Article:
Hello hello! Is this thing on? I’ve finished something, and I love it so much that I’ve come to tell you about it! Here’s my not-quite-but-nearly fresh off the needles Unite Sweater, a textured, cabled dream of a happy yellow sweater!
When I first started Knitting, Seriously, it was when indie knitting patterns were really taking off, knitting blogs were everywhere and seamless sweaters seemed to be on everybody’s lips. And I embraced seamless knitting with gusto! It made lots of sense to me, especially since I was (and to an extent still am) a rather reluctant finisher of projects. Why add in another finishing step when finishing the knitting was already difficult?
Which is all to say I’ve been knitting, with varying degrees of intensity, the better part of fifteen years (how can that be true?) without ever sewing up a sweater. And you know what, that’s been absolutely fine. Occasionally, I’ve converted a flat pattern to knit it in the round. Or sometimes I’ve looked at something, and decided to give it a miss because it was seamed. There’s a big wide world of knitting patterns, and without really much effort at all, I have managed to never knit a sweater in pieces and then have to assemble it later.
When I saw the first photos from Arnall-Culliford Knitwear’s (where I’m lucky enough to work!) Something To Knit Together Winter Edition though, I really, really loved Natalie Warner‘s pullover pattern, the Unite Sweater. It had also come to my attention, despite my deep love of mustard and the numerous sweater quantities of Mustard yarn in my stash, that there was a giant, mustard-hued hole in my sweater collection. And the yarn that the pattern was designed for, Something To Knit With Aran, happens to come in the happiest mustard shade. And, in my work at ACK, I spend most of my time writing about the joys of just trying something new in your knitting. I’m sure you can see where this is all leading!
And let me tell you, I’m so glad I took the plunge. Because I am In Love with this finished sweater. I love the color. I love the texture. I love the fit. I love the fabric. Did I mention I love the color? I’m in love enough to dance around in too warm weather in it, in love enough that a little part of me is wishing away summer so I have a chance to wear it.
The knitting of it was really pleasurable, despite the fact that I had to take a pretty big break in the midst of working on it due to some issues with RSI that were not helped by cables and bigger needles. For a fabric that’s so fabulously textured, there’s actually lots of rest rows that are just plain knitting, and I found that, once I got the pattern established, I didn’t need to refer to the chart. The fabulous basketweave is great for keeping track of where you are, besides being a really nice measure of your progress. And I also really enjoyed having discrete sweater pieces to cast on and complete!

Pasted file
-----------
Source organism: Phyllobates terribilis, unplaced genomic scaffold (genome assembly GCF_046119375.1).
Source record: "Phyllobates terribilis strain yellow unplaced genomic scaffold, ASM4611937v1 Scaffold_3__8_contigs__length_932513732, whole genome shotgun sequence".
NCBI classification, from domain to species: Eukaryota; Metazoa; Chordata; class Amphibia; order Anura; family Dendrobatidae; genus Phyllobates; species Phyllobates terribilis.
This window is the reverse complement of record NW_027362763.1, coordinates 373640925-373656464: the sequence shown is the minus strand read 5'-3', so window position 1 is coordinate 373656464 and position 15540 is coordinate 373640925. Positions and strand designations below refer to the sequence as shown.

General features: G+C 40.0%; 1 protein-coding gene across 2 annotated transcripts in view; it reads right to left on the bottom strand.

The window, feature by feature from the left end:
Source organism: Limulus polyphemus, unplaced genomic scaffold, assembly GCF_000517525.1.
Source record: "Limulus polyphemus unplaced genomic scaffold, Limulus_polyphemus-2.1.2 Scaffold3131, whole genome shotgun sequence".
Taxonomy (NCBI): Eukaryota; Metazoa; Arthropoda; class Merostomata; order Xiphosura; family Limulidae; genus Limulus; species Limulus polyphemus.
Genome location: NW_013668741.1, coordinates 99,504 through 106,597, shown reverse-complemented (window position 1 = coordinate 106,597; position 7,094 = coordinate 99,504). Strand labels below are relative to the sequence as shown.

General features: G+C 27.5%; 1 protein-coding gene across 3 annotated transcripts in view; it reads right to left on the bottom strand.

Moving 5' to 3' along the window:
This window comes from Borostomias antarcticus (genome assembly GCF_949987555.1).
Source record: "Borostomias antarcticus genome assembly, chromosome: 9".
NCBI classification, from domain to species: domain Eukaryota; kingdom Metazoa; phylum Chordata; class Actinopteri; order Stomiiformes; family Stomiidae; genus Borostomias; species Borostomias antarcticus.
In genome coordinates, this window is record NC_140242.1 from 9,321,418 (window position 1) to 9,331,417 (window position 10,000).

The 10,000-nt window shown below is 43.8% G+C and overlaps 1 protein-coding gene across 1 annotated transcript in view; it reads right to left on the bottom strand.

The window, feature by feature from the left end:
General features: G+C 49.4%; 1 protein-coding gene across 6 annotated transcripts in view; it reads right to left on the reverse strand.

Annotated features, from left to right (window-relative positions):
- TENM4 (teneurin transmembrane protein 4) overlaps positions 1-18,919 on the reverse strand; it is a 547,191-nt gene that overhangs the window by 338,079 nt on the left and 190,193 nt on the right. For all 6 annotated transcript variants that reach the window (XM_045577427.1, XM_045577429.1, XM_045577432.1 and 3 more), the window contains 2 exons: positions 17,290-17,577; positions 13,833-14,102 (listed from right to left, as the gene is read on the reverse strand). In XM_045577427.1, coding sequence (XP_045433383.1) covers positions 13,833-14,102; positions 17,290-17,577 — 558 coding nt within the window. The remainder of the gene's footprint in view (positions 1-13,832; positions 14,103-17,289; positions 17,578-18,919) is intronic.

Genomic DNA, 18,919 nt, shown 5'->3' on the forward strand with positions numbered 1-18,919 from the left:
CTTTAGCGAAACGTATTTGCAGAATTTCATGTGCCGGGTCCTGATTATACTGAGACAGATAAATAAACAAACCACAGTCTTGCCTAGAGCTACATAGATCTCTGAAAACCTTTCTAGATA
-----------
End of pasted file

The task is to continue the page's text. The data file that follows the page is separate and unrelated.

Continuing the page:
Once the pieces were all knit I did, of course, have to face the seaming. After finishing the pieces and blocking, it took me a week or two to find a chunk of time to begin, using the seaming videos Jen put together to guide me. And of course, after working myself up and worrying that I’d ruin the beautiful pieces in the sewing, I found the seaming was fine! After I got past backstitching the shoulders, I found I really actually enjoyed the mattress stitch … especially the satisfying zipping up every few inches!
So I’ve got to say, I’m a convert to seaming! I mean, I’m not going to knit nothing but seamed jumpers from here on out or anything, but I certainly wouldn’t let the fact that a pattern is seamed discourage me from knitting it! And I will say, I think this pattern was particularly good for a beginner seamer … the clever stitch pattern gives you plenty of chances to see if you’re lining things up properly. And of course, having video tutorials to go along with the pattern is a huge help! I wouldn’t have even thought to pin the pieces in place … that’s how much I didn’t know about seaming!
And, if my gushing thus far hasn’t made it totally clear, I’m absolutely thrilled with this finished object. The length of the sleeves and the body (which I made some slight mods to, details below) came out just as I hoped. The sleeves are the perfect length for keeping warm, but not being in the way! I love the warmth and drape of this fabric, and the brilliant stitch definition it’s got in this cable + texture stitch. And I can’t really put into words how happy the yellow makes me (although I can give you some idea by telling you I’ve just painted a wall in my living room basically this color).
- Pattern: Unite Sweater by Natalie Warner, available as part of the Something To Knit Together, Winter Edition eBook
- Size: 2
- Yarn: Something To Knit With Aran in Mustard (which I got through work, lucky me!). My sweater weighs in at just over 550 grams, so I used 11 skeins, plus a bit more. This yarn is at the end of its run (sniff) but the upside is you can scoop up Mustard or two lovely shades of green at a steep discount!
- Modificaitons: I knit this almost exactly as written, except for making it a bit shorter than the pattern suggested. Initially, I planned to make a super cropped version. But then I heard Natalie talking about the pattern, and the gentle a-line shaping she’d put in and how lovely and cozy it was to wear, and I decided that I wanted a warm lower torso! For the body, I worked 3 full chart repeats + 4 more rows, then started the armhole shaping, working extra decreases right before I did to keep everything working out.
Thanks, as always, for stopping by sporadic crafting journal! I hope wherever you are, you are well and have some good knitting or sewing to be getting on with! And if you’d care to share, I’d love to hear your thoughts on seaming knits in the comments!